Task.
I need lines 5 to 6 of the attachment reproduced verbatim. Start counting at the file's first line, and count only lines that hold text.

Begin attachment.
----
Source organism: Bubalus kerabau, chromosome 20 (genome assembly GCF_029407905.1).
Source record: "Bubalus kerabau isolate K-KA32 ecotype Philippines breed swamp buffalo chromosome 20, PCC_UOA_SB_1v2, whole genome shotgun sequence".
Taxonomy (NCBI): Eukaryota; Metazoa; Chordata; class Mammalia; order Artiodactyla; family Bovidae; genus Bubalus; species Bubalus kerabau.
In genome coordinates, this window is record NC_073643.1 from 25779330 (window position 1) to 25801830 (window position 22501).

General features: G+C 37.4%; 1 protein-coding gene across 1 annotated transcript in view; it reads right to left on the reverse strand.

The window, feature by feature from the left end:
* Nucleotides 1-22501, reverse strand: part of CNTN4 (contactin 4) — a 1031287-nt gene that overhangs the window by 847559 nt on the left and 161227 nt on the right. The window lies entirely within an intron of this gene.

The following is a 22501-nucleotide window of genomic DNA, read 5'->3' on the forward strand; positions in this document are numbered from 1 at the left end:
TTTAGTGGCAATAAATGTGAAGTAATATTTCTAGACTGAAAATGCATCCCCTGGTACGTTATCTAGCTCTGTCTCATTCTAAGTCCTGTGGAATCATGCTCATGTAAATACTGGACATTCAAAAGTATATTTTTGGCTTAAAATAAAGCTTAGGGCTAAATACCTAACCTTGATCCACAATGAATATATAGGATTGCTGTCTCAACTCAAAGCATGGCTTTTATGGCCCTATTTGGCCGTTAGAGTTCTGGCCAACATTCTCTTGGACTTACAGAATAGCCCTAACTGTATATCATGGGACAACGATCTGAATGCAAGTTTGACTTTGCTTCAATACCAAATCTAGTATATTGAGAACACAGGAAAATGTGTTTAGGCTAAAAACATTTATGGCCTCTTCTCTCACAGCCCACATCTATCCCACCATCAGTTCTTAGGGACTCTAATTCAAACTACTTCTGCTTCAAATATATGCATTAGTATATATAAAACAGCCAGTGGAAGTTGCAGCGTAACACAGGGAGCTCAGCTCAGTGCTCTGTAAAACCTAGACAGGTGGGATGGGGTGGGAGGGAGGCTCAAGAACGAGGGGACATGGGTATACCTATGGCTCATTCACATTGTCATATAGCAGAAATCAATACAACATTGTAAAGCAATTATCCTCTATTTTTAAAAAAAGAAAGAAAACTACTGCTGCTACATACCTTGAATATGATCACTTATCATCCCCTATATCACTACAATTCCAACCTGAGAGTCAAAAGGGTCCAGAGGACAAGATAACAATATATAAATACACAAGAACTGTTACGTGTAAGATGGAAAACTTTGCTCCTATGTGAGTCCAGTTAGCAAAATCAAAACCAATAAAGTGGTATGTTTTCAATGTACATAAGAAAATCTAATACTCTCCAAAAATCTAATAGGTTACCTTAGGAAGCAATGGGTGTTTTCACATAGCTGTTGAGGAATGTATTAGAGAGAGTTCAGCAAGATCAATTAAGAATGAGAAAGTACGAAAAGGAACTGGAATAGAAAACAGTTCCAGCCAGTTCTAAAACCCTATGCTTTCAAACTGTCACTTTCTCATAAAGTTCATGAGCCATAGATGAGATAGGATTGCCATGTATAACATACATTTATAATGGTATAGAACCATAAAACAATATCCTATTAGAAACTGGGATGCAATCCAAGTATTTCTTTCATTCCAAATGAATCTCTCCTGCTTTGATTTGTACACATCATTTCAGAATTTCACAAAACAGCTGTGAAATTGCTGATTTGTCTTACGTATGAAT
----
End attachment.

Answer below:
General features: G+C 37.4%; 1 protein-coding gene across 1 annotated transcript in view; it reads right to left on the reverse strand.

The window, feature by feature from the left end: